Despite receiving a handful of nominations, Netflix’s hit series “Orange Is the New Black” received just three Emmys this week. The prison dramedy provides millions of viewers with a Hollywood perspective about life inside a women’s federal corrections institution with a particular focus on Piper Chapman, a woman with an upper-middle-class background, as she adapts to life in prison.
While millions (myself included) find the show to be incredibly entertaining, it has only briefly addressed what happens to inmates once they are released. The sad facts are that the United States incarcerates more people per capita than any other country in the world, with approximately 2.3 million people in prisons or jails. Of the 700,000 people who are released from prison each year, research finds that approximately two-thirds will return within three years of their release.
In response to these disturbing statistics, Congress enacted the Second Chance Act in 2008 to establish and shape programs that aim to help returning prisoners successfully transition back into and positively contribute to society. Since the Second Chance Act’s enactment, nearly 600 grants have provided approximately $300 million for the development, implementation and coordination of pre- and post-release re-entry services, such as employment training. In 2014, Goodwill® worked to help nearly 150,000 people who have criminal backgrounds to overcome this significant employment challenge. A portion of the services provided by Goodwill to people with criminal backgrounds are supported by the Second Chance Act.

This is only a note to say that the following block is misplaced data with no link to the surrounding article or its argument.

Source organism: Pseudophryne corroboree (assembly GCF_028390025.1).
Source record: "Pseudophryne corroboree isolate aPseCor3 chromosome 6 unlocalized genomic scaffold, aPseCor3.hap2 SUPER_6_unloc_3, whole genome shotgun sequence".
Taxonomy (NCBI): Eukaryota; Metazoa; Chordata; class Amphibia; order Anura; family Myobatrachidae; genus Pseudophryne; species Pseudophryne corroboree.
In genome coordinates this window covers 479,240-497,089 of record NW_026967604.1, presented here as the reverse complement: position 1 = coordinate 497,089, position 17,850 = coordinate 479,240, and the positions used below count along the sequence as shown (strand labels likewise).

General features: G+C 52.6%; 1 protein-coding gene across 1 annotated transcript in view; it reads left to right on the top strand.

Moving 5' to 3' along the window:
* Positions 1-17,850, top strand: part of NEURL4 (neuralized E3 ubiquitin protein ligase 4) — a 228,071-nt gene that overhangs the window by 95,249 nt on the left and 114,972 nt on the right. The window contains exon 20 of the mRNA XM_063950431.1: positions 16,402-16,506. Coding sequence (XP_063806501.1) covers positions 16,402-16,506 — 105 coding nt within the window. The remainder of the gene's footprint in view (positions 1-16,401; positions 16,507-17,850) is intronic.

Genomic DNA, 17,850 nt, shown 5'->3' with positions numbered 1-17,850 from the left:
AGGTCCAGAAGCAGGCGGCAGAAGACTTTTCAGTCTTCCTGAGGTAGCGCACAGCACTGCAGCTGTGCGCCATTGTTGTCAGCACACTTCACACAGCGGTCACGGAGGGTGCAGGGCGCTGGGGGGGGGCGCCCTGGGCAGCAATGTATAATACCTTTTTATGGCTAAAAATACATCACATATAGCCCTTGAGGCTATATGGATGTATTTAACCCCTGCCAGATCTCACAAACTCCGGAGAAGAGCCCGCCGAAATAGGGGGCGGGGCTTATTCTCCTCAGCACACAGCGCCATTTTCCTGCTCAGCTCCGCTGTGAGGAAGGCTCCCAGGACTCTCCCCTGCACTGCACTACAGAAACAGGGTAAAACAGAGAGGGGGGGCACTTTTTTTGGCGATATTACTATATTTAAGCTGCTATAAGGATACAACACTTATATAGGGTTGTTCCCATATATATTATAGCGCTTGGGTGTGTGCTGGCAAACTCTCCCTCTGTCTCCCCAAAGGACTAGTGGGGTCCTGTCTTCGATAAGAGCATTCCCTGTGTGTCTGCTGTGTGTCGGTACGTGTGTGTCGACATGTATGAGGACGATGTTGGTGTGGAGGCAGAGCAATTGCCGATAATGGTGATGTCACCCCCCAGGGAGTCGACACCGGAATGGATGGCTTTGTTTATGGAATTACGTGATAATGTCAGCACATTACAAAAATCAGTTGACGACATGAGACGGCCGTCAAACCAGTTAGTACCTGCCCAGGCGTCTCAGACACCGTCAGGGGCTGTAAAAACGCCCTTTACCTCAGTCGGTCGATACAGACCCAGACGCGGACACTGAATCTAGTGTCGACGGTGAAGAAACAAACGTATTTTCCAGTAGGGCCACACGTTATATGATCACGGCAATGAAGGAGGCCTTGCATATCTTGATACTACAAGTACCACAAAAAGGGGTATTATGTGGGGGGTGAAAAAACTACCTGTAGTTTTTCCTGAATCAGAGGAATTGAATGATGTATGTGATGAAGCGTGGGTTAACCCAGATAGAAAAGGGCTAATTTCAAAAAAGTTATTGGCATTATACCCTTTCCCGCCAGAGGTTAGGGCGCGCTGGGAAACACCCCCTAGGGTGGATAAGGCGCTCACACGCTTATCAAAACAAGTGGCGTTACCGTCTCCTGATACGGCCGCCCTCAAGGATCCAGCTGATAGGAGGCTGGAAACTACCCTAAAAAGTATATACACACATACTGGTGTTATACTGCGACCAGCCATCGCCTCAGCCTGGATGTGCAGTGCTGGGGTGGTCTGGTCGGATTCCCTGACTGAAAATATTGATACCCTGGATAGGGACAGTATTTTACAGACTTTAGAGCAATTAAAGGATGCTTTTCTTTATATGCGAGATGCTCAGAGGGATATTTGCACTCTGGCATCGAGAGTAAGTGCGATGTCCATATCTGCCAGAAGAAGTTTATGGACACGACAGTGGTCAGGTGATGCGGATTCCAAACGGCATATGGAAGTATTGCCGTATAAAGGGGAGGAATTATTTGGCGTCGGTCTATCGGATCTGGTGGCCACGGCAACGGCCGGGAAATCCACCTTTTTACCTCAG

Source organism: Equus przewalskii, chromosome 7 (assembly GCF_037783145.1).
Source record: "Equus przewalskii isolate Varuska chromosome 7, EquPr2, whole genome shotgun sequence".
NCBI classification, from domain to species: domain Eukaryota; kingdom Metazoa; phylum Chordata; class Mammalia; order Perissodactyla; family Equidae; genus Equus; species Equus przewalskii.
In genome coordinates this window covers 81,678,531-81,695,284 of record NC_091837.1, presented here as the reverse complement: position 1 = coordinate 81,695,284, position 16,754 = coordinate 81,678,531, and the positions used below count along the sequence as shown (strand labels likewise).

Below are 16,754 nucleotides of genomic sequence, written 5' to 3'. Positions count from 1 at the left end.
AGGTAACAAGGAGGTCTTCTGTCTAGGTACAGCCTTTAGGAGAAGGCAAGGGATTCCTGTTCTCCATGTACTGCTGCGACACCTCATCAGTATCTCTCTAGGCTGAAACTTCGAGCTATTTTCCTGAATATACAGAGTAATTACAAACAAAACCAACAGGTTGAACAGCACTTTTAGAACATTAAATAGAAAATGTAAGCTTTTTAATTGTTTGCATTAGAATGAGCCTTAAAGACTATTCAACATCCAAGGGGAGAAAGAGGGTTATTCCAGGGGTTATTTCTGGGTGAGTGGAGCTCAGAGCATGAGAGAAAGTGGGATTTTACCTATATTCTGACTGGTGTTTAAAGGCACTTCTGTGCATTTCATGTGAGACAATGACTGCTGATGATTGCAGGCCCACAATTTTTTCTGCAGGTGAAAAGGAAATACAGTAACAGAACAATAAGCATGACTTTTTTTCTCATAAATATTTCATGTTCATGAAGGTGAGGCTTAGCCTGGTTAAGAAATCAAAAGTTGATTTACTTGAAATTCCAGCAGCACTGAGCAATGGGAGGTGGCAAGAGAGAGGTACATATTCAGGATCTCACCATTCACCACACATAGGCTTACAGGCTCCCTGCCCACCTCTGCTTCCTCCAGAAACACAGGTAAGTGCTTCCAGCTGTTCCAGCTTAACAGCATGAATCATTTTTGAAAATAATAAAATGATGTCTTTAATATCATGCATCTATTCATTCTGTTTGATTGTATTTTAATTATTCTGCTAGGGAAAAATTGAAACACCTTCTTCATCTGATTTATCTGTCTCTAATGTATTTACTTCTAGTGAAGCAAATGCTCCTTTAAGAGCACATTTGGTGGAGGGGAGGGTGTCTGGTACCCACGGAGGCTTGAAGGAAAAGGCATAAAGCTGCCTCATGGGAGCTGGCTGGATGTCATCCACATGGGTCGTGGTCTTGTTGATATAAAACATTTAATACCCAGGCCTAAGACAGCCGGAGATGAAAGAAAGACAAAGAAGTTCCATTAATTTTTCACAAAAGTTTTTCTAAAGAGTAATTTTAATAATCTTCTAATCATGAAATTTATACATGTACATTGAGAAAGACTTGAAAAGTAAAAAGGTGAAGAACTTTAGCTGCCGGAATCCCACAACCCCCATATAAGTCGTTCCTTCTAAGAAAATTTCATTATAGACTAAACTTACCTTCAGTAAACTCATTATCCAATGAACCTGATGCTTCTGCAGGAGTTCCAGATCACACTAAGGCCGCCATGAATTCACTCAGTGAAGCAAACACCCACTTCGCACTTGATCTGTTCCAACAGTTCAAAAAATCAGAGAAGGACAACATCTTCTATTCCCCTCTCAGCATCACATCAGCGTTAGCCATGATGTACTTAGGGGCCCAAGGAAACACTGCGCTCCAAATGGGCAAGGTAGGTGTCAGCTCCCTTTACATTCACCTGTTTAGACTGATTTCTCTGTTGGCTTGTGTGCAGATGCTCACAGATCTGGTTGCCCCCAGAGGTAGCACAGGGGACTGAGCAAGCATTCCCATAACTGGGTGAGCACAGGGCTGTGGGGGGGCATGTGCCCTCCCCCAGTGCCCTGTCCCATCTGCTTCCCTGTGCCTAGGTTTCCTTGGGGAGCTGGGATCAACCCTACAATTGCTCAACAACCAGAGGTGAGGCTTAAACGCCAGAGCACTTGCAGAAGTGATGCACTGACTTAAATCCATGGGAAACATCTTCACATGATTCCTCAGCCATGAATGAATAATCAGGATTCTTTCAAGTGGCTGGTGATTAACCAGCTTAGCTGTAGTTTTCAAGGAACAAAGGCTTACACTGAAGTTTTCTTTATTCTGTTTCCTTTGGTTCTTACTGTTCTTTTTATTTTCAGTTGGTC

Congress is on the verge of advancing the Second Chance Reauthorization Act (S. 1690/H.R. 3465). Among other things, the bill would extend the act for five years, expand existing correctional education and employment initiatives, increase the number of grant programs available to nonprofits, and improve accountability.
Goodwill supports this bipartisan legislation and urges Congress to pass the bill this year. Sources on Capitol Hill inform us that the Senate Judiciary Committee is likely to consider the bill in September. The House may advance the bill soon after. Additional co-sponsors would help the bill’s chances for success. To urge your members of Congress to co-sponsor the Second Chance Reauthorization Act, follow the link that corresponds to your involvement with Goodwill.
Public supporters click here.
Goodwill staff click here.
Goodwill CEOs click here.